This week’s likely top stories: Opposition alarmed by President Maduro’s power of decree; U.S. and Cuba continue talks; Brazilian citizens protest corruption; Bolivia and Brazil to sign energy agreement; Cuba allows first public wi-fi center.
U.S.-based IDT Domestic Telecom, Inc. and the state-run telecommunications company Empresa de Telecomunicaciones de Cuba, S.A. (Cuban Telecommunications Enterprise, S.A.—ETECSA) have re-established a direct telephone link between the two countries.
Some fatigue setting in, but once the contest really begins, those who oppose Bush and Clinton will still have a steep uphill battle to defeat them and win their party’s nomination.
This week’s likely top stories: U.S.-Cuba talks promising; New delegation for FARC peace talks; Dollar strengthens against Latin American currencies; Tabaré Vázquez takes office; Peruvian businesses to learn from Costa Rican ecotourism.
Department of Justice lawyers filed a notice of appeal and a motion for a stay on Monday with Texas Judge Andrew S. Hanen in an attempt to postpone a hold on President Barack Obama’s executive action on immigration.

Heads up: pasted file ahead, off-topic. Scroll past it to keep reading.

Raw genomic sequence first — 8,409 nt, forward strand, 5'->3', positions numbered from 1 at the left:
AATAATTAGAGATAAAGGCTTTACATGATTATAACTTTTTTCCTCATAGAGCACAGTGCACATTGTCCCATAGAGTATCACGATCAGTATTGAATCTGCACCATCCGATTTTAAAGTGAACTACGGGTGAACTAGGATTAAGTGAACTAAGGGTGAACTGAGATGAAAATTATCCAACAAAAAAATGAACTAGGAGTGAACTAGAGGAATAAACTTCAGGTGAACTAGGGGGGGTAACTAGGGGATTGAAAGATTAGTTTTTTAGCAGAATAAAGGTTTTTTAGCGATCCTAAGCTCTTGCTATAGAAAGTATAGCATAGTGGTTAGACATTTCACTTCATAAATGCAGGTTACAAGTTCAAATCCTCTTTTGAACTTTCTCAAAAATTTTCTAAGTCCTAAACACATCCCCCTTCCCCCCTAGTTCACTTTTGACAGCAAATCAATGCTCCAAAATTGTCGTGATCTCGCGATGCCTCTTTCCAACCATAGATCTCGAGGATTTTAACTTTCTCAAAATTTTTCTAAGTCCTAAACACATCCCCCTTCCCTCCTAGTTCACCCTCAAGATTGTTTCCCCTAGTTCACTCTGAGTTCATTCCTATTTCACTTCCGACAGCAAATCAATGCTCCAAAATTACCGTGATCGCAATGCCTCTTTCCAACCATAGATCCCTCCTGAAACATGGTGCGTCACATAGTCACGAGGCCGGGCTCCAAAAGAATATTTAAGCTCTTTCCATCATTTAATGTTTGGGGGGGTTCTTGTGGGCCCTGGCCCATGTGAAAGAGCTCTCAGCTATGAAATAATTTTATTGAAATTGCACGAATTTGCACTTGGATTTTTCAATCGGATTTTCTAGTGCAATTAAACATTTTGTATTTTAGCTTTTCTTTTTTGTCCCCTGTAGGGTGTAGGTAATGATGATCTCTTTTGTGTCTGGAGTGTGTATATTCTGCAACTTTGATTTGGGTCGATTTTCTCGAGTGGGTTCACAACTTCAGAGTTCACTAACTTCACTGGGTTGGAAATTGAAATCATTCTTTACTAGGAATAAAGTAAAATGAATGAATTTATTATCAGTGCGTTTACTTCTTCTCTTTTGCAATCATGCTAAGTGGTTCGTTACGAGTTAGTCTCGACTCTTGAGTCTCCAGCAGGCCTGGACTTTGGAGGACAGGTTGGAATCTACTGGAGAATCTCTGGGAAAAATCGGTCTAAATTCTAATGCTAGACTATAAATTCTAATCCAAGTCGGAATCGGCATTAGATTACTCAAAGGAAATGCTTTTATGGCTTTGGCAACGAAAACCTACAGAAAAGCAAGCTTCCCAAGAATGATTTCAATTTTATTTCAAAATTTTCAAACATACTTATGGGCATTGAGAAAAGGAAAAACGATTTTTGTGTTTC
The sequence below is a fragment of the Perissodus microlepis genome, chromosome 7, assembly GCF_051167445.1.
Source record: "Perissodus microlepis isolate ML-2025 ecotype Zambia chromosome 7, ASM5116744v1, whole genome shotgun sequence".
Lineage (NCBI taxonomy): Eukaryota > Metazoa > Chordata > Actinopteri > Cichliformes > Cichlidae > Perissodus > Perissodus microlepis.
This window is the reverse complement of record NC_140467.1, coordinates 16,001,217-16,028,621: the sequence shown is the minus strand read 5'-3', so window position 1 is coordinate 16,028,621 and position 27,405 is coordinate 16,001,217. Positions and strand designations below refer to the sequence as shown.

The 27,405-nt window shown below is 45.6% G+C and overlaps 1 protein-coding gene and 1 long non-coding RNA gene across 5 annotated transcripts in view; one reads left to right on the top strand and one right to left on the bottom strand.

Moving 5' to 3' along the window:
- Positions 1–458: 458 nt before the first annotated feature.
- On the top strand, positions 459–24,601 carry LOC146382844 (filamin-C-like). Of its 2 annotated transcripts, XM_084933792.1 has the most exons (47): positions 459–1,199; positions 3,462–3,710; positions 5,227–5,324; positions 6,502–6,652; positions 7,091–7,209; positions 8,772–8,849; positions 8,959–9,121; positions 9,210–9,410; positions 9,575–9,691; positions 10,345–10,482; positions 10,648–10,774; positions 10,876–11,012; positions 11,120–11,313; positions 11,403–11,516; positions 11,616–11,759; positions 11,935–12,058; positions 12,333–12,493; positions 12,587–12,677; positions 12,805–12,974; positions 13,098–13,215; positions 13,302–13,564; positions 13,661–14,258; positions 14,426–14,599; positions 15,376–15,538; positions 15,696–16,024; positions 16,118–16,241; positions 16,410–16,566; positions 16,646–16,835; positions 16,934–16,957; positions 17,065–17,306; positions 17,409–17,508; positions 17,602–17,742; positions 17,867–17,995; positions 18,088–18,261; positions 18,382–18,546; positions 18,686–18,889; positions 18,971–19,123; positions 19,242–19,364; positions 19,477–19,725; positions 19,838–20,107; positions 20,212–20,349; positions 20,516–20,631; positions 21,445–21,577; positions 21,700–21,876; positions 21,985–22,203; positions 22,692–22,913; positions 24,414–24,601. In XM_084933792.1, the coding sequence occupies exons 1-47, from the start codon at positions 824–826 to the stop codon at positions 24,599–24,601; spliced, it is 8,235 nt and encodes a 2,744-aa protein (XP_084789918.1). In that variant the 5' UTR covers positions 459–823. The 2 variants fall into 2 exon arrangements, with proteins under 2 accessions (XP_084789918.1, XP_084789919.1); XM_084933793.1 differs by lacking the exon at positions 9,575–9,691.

This week’s likely top stories: Peru’s allegations against Chile threaten relations; Panama to address conflict over Barro Blanco; Guatemala and Honduras to eliminate customs duties; São Paulo grapples with drought; Caracas Mayor to appeal conspiracy charges.
Judge Andrew S. Hanen issued an injunction yesterday halting the implementation of DAPA and the expansion of DACA.
Likely top stories this week: Independent forensic team deems Mexico’s 43 missing students case inconclusive; Cuban authorities to expand Internet centers in 2015; archaeological relics uncovered along Nicaragua Canal route; a general strike in Haiti on eve of Carnival; Unasur seeks to facilitate U.S.-Venezuela dialogue.
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